The United Nations Environment Programme (UNEP) on Thursday, February 23 2017 launched a global campaign to eliminate major sources of marine litter – such as microplastics in cosmetics and the excessive, wasteful usage of single-use plastic – by the year 2022.
Launched at the Economist World Ocean Summit in Bali, Indonesia, the “#CleanSeas campaign” is urging governments to pass plastic reduction policies; targeting industry to minimise plastic packaging and redesign products; and calling on consumers to change their throwaway habits – before irreversible damage is done to seas.
Erik Solheim, Head of UNEP, said: “It is past time that we tackle the plastic problem that blights our oceans. Plastic pollution is surfing onto Indonesian beaches, settling onto the ocean floor at the North Pole, and rising through the food chain onto our dinner tables. We’ve stood by too long as the problem has gotten worse. It must stop.”
Throughout the year, the #CleanSeas campaign will be announcing ambitious measures by countries and businesses to eliminate microplastics from personal care products, ban or tax single-use bags, and dramatically reduce other disposable plastic items.
Ten countries have already joined the campaign with far-reaching pledges to turn the plastic tide. Indonesia has committed to slash its marine litter by a massive 70 per cent by 2025; Uruguay will tax single-use plastic bags later this year and Costa Rica will take measures to dramatically reduce single-use plastic through better waste management and education.
Each year, more than 8 million tonnes of plastic ends up in the oceans, wreaking havoc on marine wildlife, fisheries and tourism, and costing at least $8 billion in damage to marine ecosystems. Up to 80 per cent of all litter in our oceans is made of plastic.
According to some estimates, at the rate we are dumping items such as plastic bottles, bags and cups after a single use, by 2050 oceans will carry more plastic than fish and an estimated 99 per cent of seabirds will have ingested plastic.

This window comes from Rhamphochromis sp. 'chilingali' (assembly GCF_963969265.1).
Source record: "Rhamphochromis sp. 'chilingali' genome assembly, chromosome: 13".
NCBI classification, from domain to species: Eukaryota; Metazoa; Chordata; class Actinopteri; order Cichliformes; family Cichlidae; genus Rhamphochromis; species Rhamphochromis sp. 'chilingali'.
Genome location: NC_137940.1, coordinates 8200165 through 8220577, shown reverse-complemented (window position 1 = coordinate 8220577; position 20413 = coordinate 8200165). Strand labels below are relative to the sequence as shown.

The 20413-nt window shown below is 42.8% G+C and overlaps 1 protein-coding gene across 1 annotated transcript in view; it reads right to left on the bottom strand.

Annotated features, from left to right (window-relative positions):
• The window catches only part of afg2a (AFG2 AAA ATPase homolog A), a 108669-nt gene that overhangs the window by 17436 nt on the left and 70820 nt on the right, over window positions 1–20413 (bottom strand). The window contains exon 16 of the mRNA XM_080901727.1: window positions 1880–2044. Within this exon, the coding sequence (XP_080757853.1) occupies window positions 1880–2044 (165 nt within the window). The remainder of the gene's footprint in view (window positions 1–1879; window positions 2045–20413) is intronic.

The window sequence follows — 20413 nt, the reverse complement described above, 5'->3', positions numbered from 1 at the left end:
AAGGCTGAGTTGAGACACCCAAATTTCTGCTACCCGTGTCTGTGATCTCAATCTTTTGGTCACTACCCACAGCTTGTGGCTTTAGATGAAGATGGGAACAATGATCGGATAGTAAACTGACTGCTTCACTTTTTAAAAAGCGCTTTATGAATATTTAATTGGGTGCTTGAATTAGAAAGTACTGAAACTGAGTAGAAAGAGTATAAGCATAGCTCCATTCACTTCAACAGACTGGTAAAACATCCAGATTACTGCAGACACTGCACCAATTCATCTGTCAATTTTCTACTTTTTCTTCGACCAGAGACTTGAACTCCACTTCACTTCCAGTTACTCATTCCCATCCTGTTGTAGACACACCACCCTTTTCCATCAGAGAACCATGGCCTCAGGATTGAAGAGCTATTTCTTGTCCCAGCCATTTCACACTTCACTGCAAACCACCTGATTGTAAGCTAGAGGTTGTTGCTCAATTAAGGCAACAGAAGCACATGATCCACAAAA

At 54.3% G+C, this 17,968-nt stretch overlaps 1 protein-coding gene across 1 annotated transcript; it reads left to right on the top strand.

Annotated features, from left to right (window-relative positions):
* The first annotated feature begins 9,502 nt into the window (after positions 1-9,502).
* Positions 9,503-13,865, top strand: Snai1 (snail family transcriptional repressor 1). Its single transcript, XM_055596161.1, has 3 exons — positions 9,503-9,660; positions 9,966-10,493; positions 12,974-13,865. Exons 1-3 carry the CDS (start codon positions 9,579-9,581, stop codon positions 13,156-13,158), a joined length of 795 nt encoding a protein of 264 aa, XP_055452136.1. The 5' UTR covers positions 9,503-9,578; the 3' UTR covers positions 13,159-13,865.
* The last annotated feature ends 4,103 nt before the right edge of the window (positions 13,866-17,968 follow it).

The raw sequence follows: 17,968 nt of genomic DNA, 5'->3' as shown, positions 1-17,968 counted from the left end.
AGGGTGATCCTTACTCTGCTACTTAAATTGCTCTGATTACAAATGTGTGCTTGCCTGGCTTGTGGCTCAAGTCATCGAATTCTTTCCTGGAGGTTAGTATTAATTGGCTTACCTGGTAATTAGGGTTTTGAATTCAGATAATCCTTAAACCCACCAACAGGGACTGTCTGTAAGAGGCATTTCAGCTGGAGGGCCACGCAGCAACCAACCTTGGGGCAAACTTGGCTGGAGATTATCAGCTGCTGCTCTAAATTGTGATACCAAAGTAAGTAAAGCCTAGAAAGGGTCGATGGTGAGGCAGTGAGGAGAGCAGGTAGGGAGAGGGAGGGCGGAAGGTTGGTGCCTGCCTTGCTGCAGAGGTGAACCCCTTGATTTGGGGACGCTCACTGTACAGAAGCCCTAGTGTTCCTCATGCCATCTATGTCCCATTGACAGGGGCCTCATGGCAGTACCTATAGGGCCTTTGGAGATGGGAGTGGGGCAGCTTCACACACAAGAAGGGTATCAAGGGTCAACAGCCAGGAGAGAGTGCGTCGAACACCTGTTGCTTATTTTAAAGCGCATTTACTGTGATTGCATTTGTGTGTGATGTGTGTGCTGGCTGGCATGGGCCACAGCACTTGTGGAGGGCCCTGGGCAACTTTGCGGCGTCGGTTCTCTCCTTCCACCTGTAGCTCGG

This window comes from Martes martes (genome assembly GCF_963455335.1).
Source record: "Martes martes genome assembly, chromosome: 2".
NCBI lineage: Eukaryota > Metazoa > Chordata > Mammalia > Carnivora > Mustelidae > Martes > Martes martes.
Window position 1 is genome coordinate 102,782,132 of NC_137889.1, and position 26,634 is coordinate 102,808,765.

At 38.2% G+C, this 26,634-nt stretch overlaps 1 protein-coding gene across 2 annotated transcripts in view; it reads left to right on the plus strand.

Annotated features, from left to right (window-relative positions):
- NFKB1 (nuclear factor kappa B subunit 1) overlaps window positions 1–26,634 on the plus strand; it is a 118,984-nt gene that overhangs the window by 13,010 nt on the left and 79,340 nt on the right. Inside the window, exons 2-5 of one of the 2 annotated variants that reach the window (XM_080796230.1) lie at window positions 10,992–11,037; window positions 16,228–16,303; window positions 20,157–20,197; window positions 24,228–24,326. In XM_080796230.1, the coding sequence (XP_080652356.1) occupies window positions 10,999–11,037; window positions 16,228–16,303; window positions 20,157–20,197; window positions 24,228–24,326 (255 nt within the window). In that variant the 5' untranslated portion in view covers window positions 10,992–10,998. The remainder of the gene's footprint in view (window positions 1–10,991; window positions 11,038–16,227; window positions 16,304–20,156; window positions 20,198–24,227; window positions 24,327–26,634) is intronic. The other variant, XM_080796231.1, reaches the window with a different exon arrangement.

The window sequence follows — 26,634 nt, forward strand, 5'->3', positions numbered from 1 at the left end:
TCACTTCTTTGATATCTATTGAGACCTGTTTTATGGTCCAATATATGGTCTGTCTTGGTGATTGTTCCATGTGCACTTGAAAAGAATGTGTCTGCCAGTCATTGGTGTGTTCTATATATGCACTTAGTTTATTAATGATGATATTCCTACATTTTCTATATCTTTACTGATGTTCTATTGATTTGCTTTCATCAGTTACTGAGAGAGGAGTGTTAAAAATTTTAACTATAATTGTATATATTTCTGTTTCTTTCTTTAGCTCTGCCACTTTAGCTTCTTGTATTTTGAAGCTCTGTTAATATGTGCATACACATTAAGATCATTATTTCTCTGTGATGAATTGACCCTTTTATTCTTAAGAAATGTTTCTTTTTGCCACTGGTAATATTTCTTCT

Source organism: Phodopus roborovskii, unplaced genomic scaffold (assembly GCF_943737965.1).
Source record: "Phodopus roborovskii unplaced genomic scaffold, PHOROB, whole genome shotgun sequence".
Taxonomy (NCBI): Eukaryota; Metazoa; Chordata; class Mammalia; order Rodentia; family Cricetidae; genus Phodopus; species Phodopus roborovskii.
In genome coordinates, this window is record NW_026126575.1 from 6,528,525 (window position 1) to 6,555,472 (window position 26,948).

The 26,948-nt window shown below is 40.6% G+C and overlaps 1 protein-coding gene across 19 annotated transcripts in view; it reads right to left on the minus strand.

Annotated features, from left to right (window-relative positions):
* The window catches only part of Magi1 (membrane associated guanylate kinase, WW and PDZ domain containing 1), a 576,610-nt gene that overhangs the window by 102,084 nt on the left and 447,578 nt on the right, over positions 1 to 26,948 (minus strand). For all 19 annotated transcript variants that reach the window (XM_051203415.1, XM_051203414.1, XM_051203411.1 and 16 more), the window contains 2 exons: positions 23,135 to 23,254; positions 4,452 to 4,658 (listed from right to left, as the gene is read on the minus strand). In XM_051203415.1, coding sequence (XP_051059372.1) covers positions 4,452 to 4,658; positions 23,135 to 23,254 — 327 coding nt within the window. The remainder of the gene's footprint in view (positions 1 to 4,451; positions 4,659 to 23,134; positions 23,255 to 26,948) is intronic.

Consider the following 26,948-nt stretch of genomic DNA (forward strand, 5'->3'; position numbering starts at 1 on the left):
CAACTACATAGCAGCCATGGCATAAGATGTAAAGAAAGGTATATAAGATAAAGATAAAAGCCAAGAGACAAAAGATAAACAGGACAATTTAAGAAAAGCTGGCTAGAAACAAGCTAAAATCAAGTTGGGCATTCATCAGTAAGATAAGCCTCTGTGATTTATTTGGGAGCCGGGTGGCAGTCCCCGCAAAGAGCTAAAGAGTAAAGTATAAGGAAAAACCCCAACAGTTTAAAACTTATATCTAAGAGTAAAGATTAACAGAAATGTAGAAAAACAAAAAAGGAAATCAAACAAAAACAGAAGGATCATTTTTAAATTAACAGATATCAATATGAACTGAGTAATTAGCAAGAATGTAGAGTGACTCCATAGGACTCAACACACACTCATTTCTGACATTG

Media personality Nadya Hutagalung supports #CleanSeas by calling on the cosmetics industry to stop adding microplastics to their products. As many as 51 trillion microplastic particles – 500 times more than stars in our galaxy – litter our seas, seriously threatening marine wildlife.
Nadya Hutagalung said, “On bathroom shelves around the world sit products that are destroying life in our oceans. Tiny pieces of plastic in our face scrubs and toothpastes, used to make products feel smooth, are washed away in drains to then fill the stomachs of marine animals who confuse it for food. No beauty product is worth destroying the world’s beautiful oceans, not to mention our own human well-being. There are alternatives! So let’s choose what we buy carefully and together, with the combined power of our voice and our wallets, we can urge beauty companies to end their use of microbeads.”
Globally recognised brands are also joining the fight. DELL Computers has unveiled a commercial-scale supply chain using plastic which has been fished out of the sea near Haiti. The computer giant will use the recovered ocean plastic in its product packaging.
“DELL is committed to putting technology and expertise to work for a plastic-free ocean,” said Dell’s Vice President for Global Operations Piyush Bhargava. “Our new supply chain brings us one step closer to UN Environment’s vision of Clean Seas by proving that recycled ocean plastic can be commercially re used.”
All these actions will be crucial to stemming the tide of marine litter, says UNEP, adding that, today, the world is producing 20 times more plastic than in the 1960s. Around one third of all plastic is used for packaging.